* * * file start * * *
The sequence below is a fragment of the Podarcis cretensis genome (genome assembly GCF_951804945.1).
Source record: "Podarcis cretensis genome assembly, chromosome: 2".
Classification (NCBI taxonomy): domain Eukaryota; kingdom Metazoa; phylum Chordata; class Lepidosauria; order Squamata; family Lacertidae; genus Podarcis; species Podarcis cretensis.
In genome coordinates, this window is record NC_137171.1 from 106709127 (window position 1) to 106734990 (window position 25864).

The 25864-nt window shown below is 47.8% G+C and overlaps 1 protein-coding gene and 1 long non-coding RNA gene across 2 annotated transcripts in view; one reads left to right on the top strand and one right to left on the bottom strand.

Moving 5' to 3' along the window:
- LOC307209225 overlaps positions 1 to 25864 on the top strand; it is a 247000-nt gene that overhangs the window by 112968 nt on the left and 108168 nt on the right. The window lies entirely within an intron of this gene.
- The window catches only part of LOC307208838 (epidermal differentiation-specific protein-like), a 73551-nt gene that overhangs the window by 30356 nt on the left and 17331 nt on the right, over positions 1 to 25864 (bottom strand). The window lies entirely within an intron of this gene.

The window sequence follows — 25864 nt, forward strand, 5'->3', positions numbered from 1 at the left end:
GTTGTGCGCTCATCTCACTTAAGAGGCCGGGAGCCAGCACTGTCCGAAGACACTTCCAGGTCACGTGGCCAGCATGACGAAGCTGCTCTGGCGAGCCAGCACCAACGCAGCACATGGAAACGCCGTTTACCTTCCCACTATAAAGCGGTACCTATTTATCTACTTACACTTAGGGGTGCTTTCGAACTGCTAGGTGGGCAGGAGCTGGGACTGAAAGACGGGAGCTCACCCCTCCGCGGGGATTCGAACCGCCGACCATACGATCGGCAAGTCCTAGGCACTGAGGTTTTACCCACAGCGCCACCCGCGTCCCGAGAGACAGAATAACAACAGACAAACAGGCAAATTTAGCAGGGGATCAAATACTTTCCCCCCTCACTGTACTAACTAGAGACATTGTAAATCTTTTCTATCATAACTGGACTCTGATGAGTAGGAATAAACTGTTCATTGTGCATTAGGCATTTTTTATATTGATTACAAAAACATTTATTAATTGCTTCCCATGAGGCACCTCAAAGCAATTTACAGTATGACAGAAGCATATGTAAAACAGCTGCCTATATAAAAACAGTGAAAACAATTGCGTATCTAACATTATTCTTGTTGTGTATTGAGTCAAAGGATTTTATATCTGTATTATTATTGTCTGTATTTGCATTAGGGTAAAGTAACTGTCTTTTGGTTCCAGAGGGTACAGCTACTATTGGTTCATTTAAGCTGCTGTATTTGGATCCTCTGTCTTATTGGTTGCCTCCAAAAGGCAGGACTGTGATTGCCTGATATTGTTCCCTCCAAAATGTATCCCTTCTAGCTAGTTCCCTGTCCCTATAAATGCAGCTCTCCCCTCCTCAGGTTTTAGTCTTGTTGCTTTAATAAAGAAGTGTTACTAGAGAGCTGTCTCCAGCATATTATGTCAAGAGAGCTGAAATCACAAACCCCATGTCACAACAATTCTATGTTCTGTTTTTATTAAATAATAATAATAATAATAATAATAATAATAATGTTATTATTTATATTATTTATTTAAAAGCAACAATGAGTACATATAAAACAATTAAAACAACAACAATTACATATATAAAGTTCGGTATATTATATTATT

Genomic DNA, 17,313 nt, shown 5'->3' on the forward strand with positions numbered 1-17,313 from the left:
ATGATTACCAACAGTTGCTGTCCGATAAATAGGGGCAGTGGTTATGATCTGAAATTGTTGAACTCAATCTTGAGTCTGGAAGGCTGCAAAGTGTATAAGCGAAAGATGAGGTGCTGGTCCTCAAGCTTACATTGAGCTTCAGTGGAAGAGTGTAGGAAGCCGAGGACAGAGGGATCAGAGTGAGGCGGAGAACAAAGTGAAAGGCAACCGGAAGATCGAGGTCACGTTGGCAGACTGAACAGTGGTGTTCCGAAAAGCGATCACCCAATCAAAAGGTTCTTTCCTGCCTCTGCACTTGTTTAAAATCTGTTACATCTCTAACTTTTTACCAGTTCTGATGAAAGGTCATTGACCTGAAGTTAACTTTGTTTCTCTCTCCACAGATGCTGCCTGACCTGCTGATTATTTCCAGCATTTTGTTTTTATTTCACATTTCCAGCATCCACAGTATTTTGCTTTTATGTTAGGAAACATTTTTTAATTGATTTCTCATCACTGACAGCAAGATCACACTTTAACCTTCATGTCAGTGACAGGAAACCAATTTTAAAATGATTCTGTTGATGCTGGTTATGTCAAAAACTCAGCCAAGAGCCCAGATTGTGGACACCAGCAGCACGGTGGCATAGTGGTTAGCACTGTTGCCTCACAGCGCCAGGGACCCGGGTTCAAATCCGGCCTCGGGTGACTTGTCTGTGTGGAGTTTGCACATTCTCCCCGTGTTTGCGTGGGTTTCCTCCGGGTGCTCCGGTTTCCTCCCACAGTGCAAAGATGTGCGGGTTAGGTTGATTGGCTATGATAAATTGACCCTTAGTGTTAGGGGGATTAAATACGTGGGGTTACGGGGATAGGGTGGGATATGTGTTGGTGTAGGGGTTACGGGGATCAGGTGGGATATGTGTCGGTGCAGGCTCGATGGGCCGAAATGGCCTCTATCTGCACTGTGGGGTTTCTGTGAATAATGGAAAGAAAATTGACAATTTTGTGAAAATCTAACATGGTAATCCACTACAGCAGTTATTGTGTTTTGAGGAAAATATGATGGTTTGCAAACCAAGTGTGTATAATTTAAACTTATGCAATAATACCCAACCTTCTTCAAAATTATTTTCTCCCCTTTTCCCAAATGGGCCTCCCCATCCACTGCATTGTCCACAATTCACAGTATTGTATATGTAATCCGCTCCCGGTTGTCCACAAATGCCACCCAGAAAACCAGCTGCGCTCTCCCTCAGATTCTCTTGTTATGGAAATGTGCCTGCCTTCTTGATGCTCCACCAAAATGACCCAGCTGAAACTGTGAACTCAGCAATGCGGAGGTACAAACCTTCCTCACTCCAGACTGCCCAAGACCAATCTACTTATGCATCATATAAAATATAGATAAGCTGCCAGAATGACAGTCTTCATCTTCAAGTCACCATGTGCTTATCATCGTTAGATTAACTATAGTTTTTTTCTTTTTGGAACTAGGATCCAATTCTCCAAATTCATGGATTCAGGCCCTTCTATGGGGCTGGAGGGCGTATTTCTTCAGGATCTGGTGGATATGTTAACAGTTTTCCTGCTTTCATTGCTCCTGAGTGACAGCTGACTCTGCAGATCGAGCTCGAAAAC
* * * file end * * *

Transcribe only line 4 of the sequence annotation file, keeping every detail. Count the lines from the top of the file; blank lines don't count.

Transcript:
In genome coordinates, this window is record NC_137171.1 from 106709127 (window position 1) to 106734990 (window position 25864).